This is a remarkably beautiful species that really, really doesn’t want WC to photograph it.
This photo illustrates what WC means: You can get an idea how handsome this male is, but the bill and part of the tail are partially obscured by the leaves and, in a recurrence of WC’s long-standing bird photography curse, the bird is banded.
This species prefers low elevations and spends most of its time in shrubs under the jungle canopy and on the edges of cleared areas. That’s the second challenge for this little hummingbird: it’s dark under there, and with an active hummingbird that means high ISO setting and attendant noise.
This second photo was taken at ISO10000, a starkly incredible setting for any photographer who grew up with film. WC has applied noise reduction to the background, but you cannot do so to feathers, so you can see some noise in the bird.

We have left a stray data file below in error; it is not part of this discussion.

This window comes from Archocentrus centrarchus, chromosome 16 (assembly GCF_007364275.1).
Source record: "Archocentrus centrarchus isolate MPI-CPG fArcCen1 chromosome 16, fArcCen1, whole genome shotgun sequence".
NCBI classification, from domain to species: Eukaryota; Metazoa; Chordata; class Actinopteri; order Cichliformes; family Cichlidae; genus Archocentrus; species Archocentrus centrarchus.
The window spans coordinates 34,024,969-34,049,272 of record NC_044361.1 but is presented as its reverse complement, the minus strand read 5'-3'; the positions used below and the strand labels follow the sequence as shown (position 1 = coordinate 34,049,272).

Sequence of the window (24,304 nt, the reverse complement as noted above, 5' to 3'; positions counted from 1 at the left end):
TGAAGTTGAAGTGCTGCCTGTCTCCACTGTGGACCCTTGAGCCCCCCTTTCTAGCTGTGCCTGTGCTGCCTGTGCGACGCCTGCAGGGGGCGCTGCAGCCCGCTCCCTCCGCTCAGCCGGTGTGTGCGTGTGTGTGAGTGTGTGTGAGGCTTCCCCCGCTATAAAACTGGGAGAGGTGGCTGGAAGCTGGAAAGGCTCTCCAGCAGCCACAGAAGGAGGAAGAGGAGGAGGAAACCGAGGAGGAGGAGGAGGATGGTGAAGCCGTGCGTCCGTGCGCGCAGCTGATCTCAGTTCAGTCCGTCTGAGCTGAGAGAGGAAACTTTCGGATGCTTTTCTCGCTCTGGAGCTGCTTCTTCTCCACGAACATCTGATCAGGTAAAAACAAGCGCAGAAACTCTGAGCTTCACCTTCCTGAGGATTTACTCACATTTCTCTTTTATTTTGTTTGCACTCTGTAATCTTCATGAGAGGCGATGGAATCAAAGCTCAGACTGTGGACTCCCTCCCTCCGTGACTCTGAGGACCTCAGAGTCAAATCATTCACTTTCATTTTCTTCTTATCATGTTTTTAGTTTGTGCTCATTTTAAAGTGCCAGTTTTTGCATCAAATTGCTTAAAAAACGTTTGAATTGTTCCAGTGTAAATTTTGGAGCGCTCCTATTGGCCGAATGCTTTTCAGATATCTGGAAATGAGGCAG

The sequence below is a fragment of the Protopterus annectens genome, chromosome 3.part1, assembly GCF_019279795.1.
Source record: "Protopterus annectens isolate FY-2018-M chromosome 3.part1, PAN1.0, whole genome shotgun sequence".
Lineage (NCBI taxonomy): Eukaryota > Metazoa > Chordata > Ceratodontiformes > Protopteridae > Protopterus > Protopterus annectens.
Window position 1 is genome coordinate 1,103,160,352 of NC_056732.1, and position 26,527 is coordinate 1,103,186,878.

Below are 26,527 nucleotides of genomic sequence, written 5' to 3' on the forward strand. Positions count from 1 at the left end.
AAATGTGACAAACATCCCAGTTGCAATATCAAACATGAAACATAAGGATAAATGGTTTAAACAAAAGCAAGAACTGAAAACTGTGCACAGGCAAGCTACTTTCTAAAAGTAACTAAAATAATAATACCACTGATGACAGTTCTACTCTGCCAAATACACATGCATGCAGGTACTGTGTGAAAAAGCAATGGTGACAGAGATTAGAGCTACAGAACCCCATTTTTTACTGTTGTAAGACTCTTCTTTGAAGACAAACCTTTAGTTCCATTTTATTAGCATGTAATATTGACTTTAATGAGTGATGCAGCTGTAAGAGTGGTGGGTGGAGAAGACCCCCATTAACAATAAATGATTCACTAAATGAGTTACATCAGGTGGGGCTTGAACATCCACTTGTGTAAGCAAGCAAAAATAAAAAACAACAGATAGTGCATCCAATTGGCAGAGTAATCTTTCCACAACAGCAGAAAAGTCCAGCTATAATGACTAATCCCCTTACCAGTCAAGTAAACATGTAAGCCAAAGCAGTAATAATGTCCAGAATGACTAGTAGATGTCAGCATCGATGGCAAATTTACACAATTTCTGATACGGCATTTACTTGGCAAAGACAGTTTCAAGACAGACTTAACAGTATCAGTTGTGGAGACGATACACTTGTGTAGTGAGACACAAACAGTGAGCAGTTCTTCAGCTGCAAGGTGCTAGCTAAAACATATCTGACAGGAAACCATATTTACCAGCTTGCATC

There are three subspecies recognized, and two of them are shown here. You can see the green crown is more extensive in the Costa Rican subspecies than the Panamanian. It’s fair to say that the systematics of this poorly studied species are uncertain. This is a smaller hummingbird, less than 3.5 inches long, with a fairly short bill. Like most hummingbirds, it is sexually dimorphic; the female lacks the iridescent blue throat. Both sexes have a beautiful back with a coppery rump that, this far at least, WC has not successfully photographed.
The species ranges from Costa Rica to Columbia. That extensive range is the basis for its classification as Least Threatened, but there are no population studies at all, so that’s an educated guess, at best.
For more bird photographs, please visit Frozen Feather Images.
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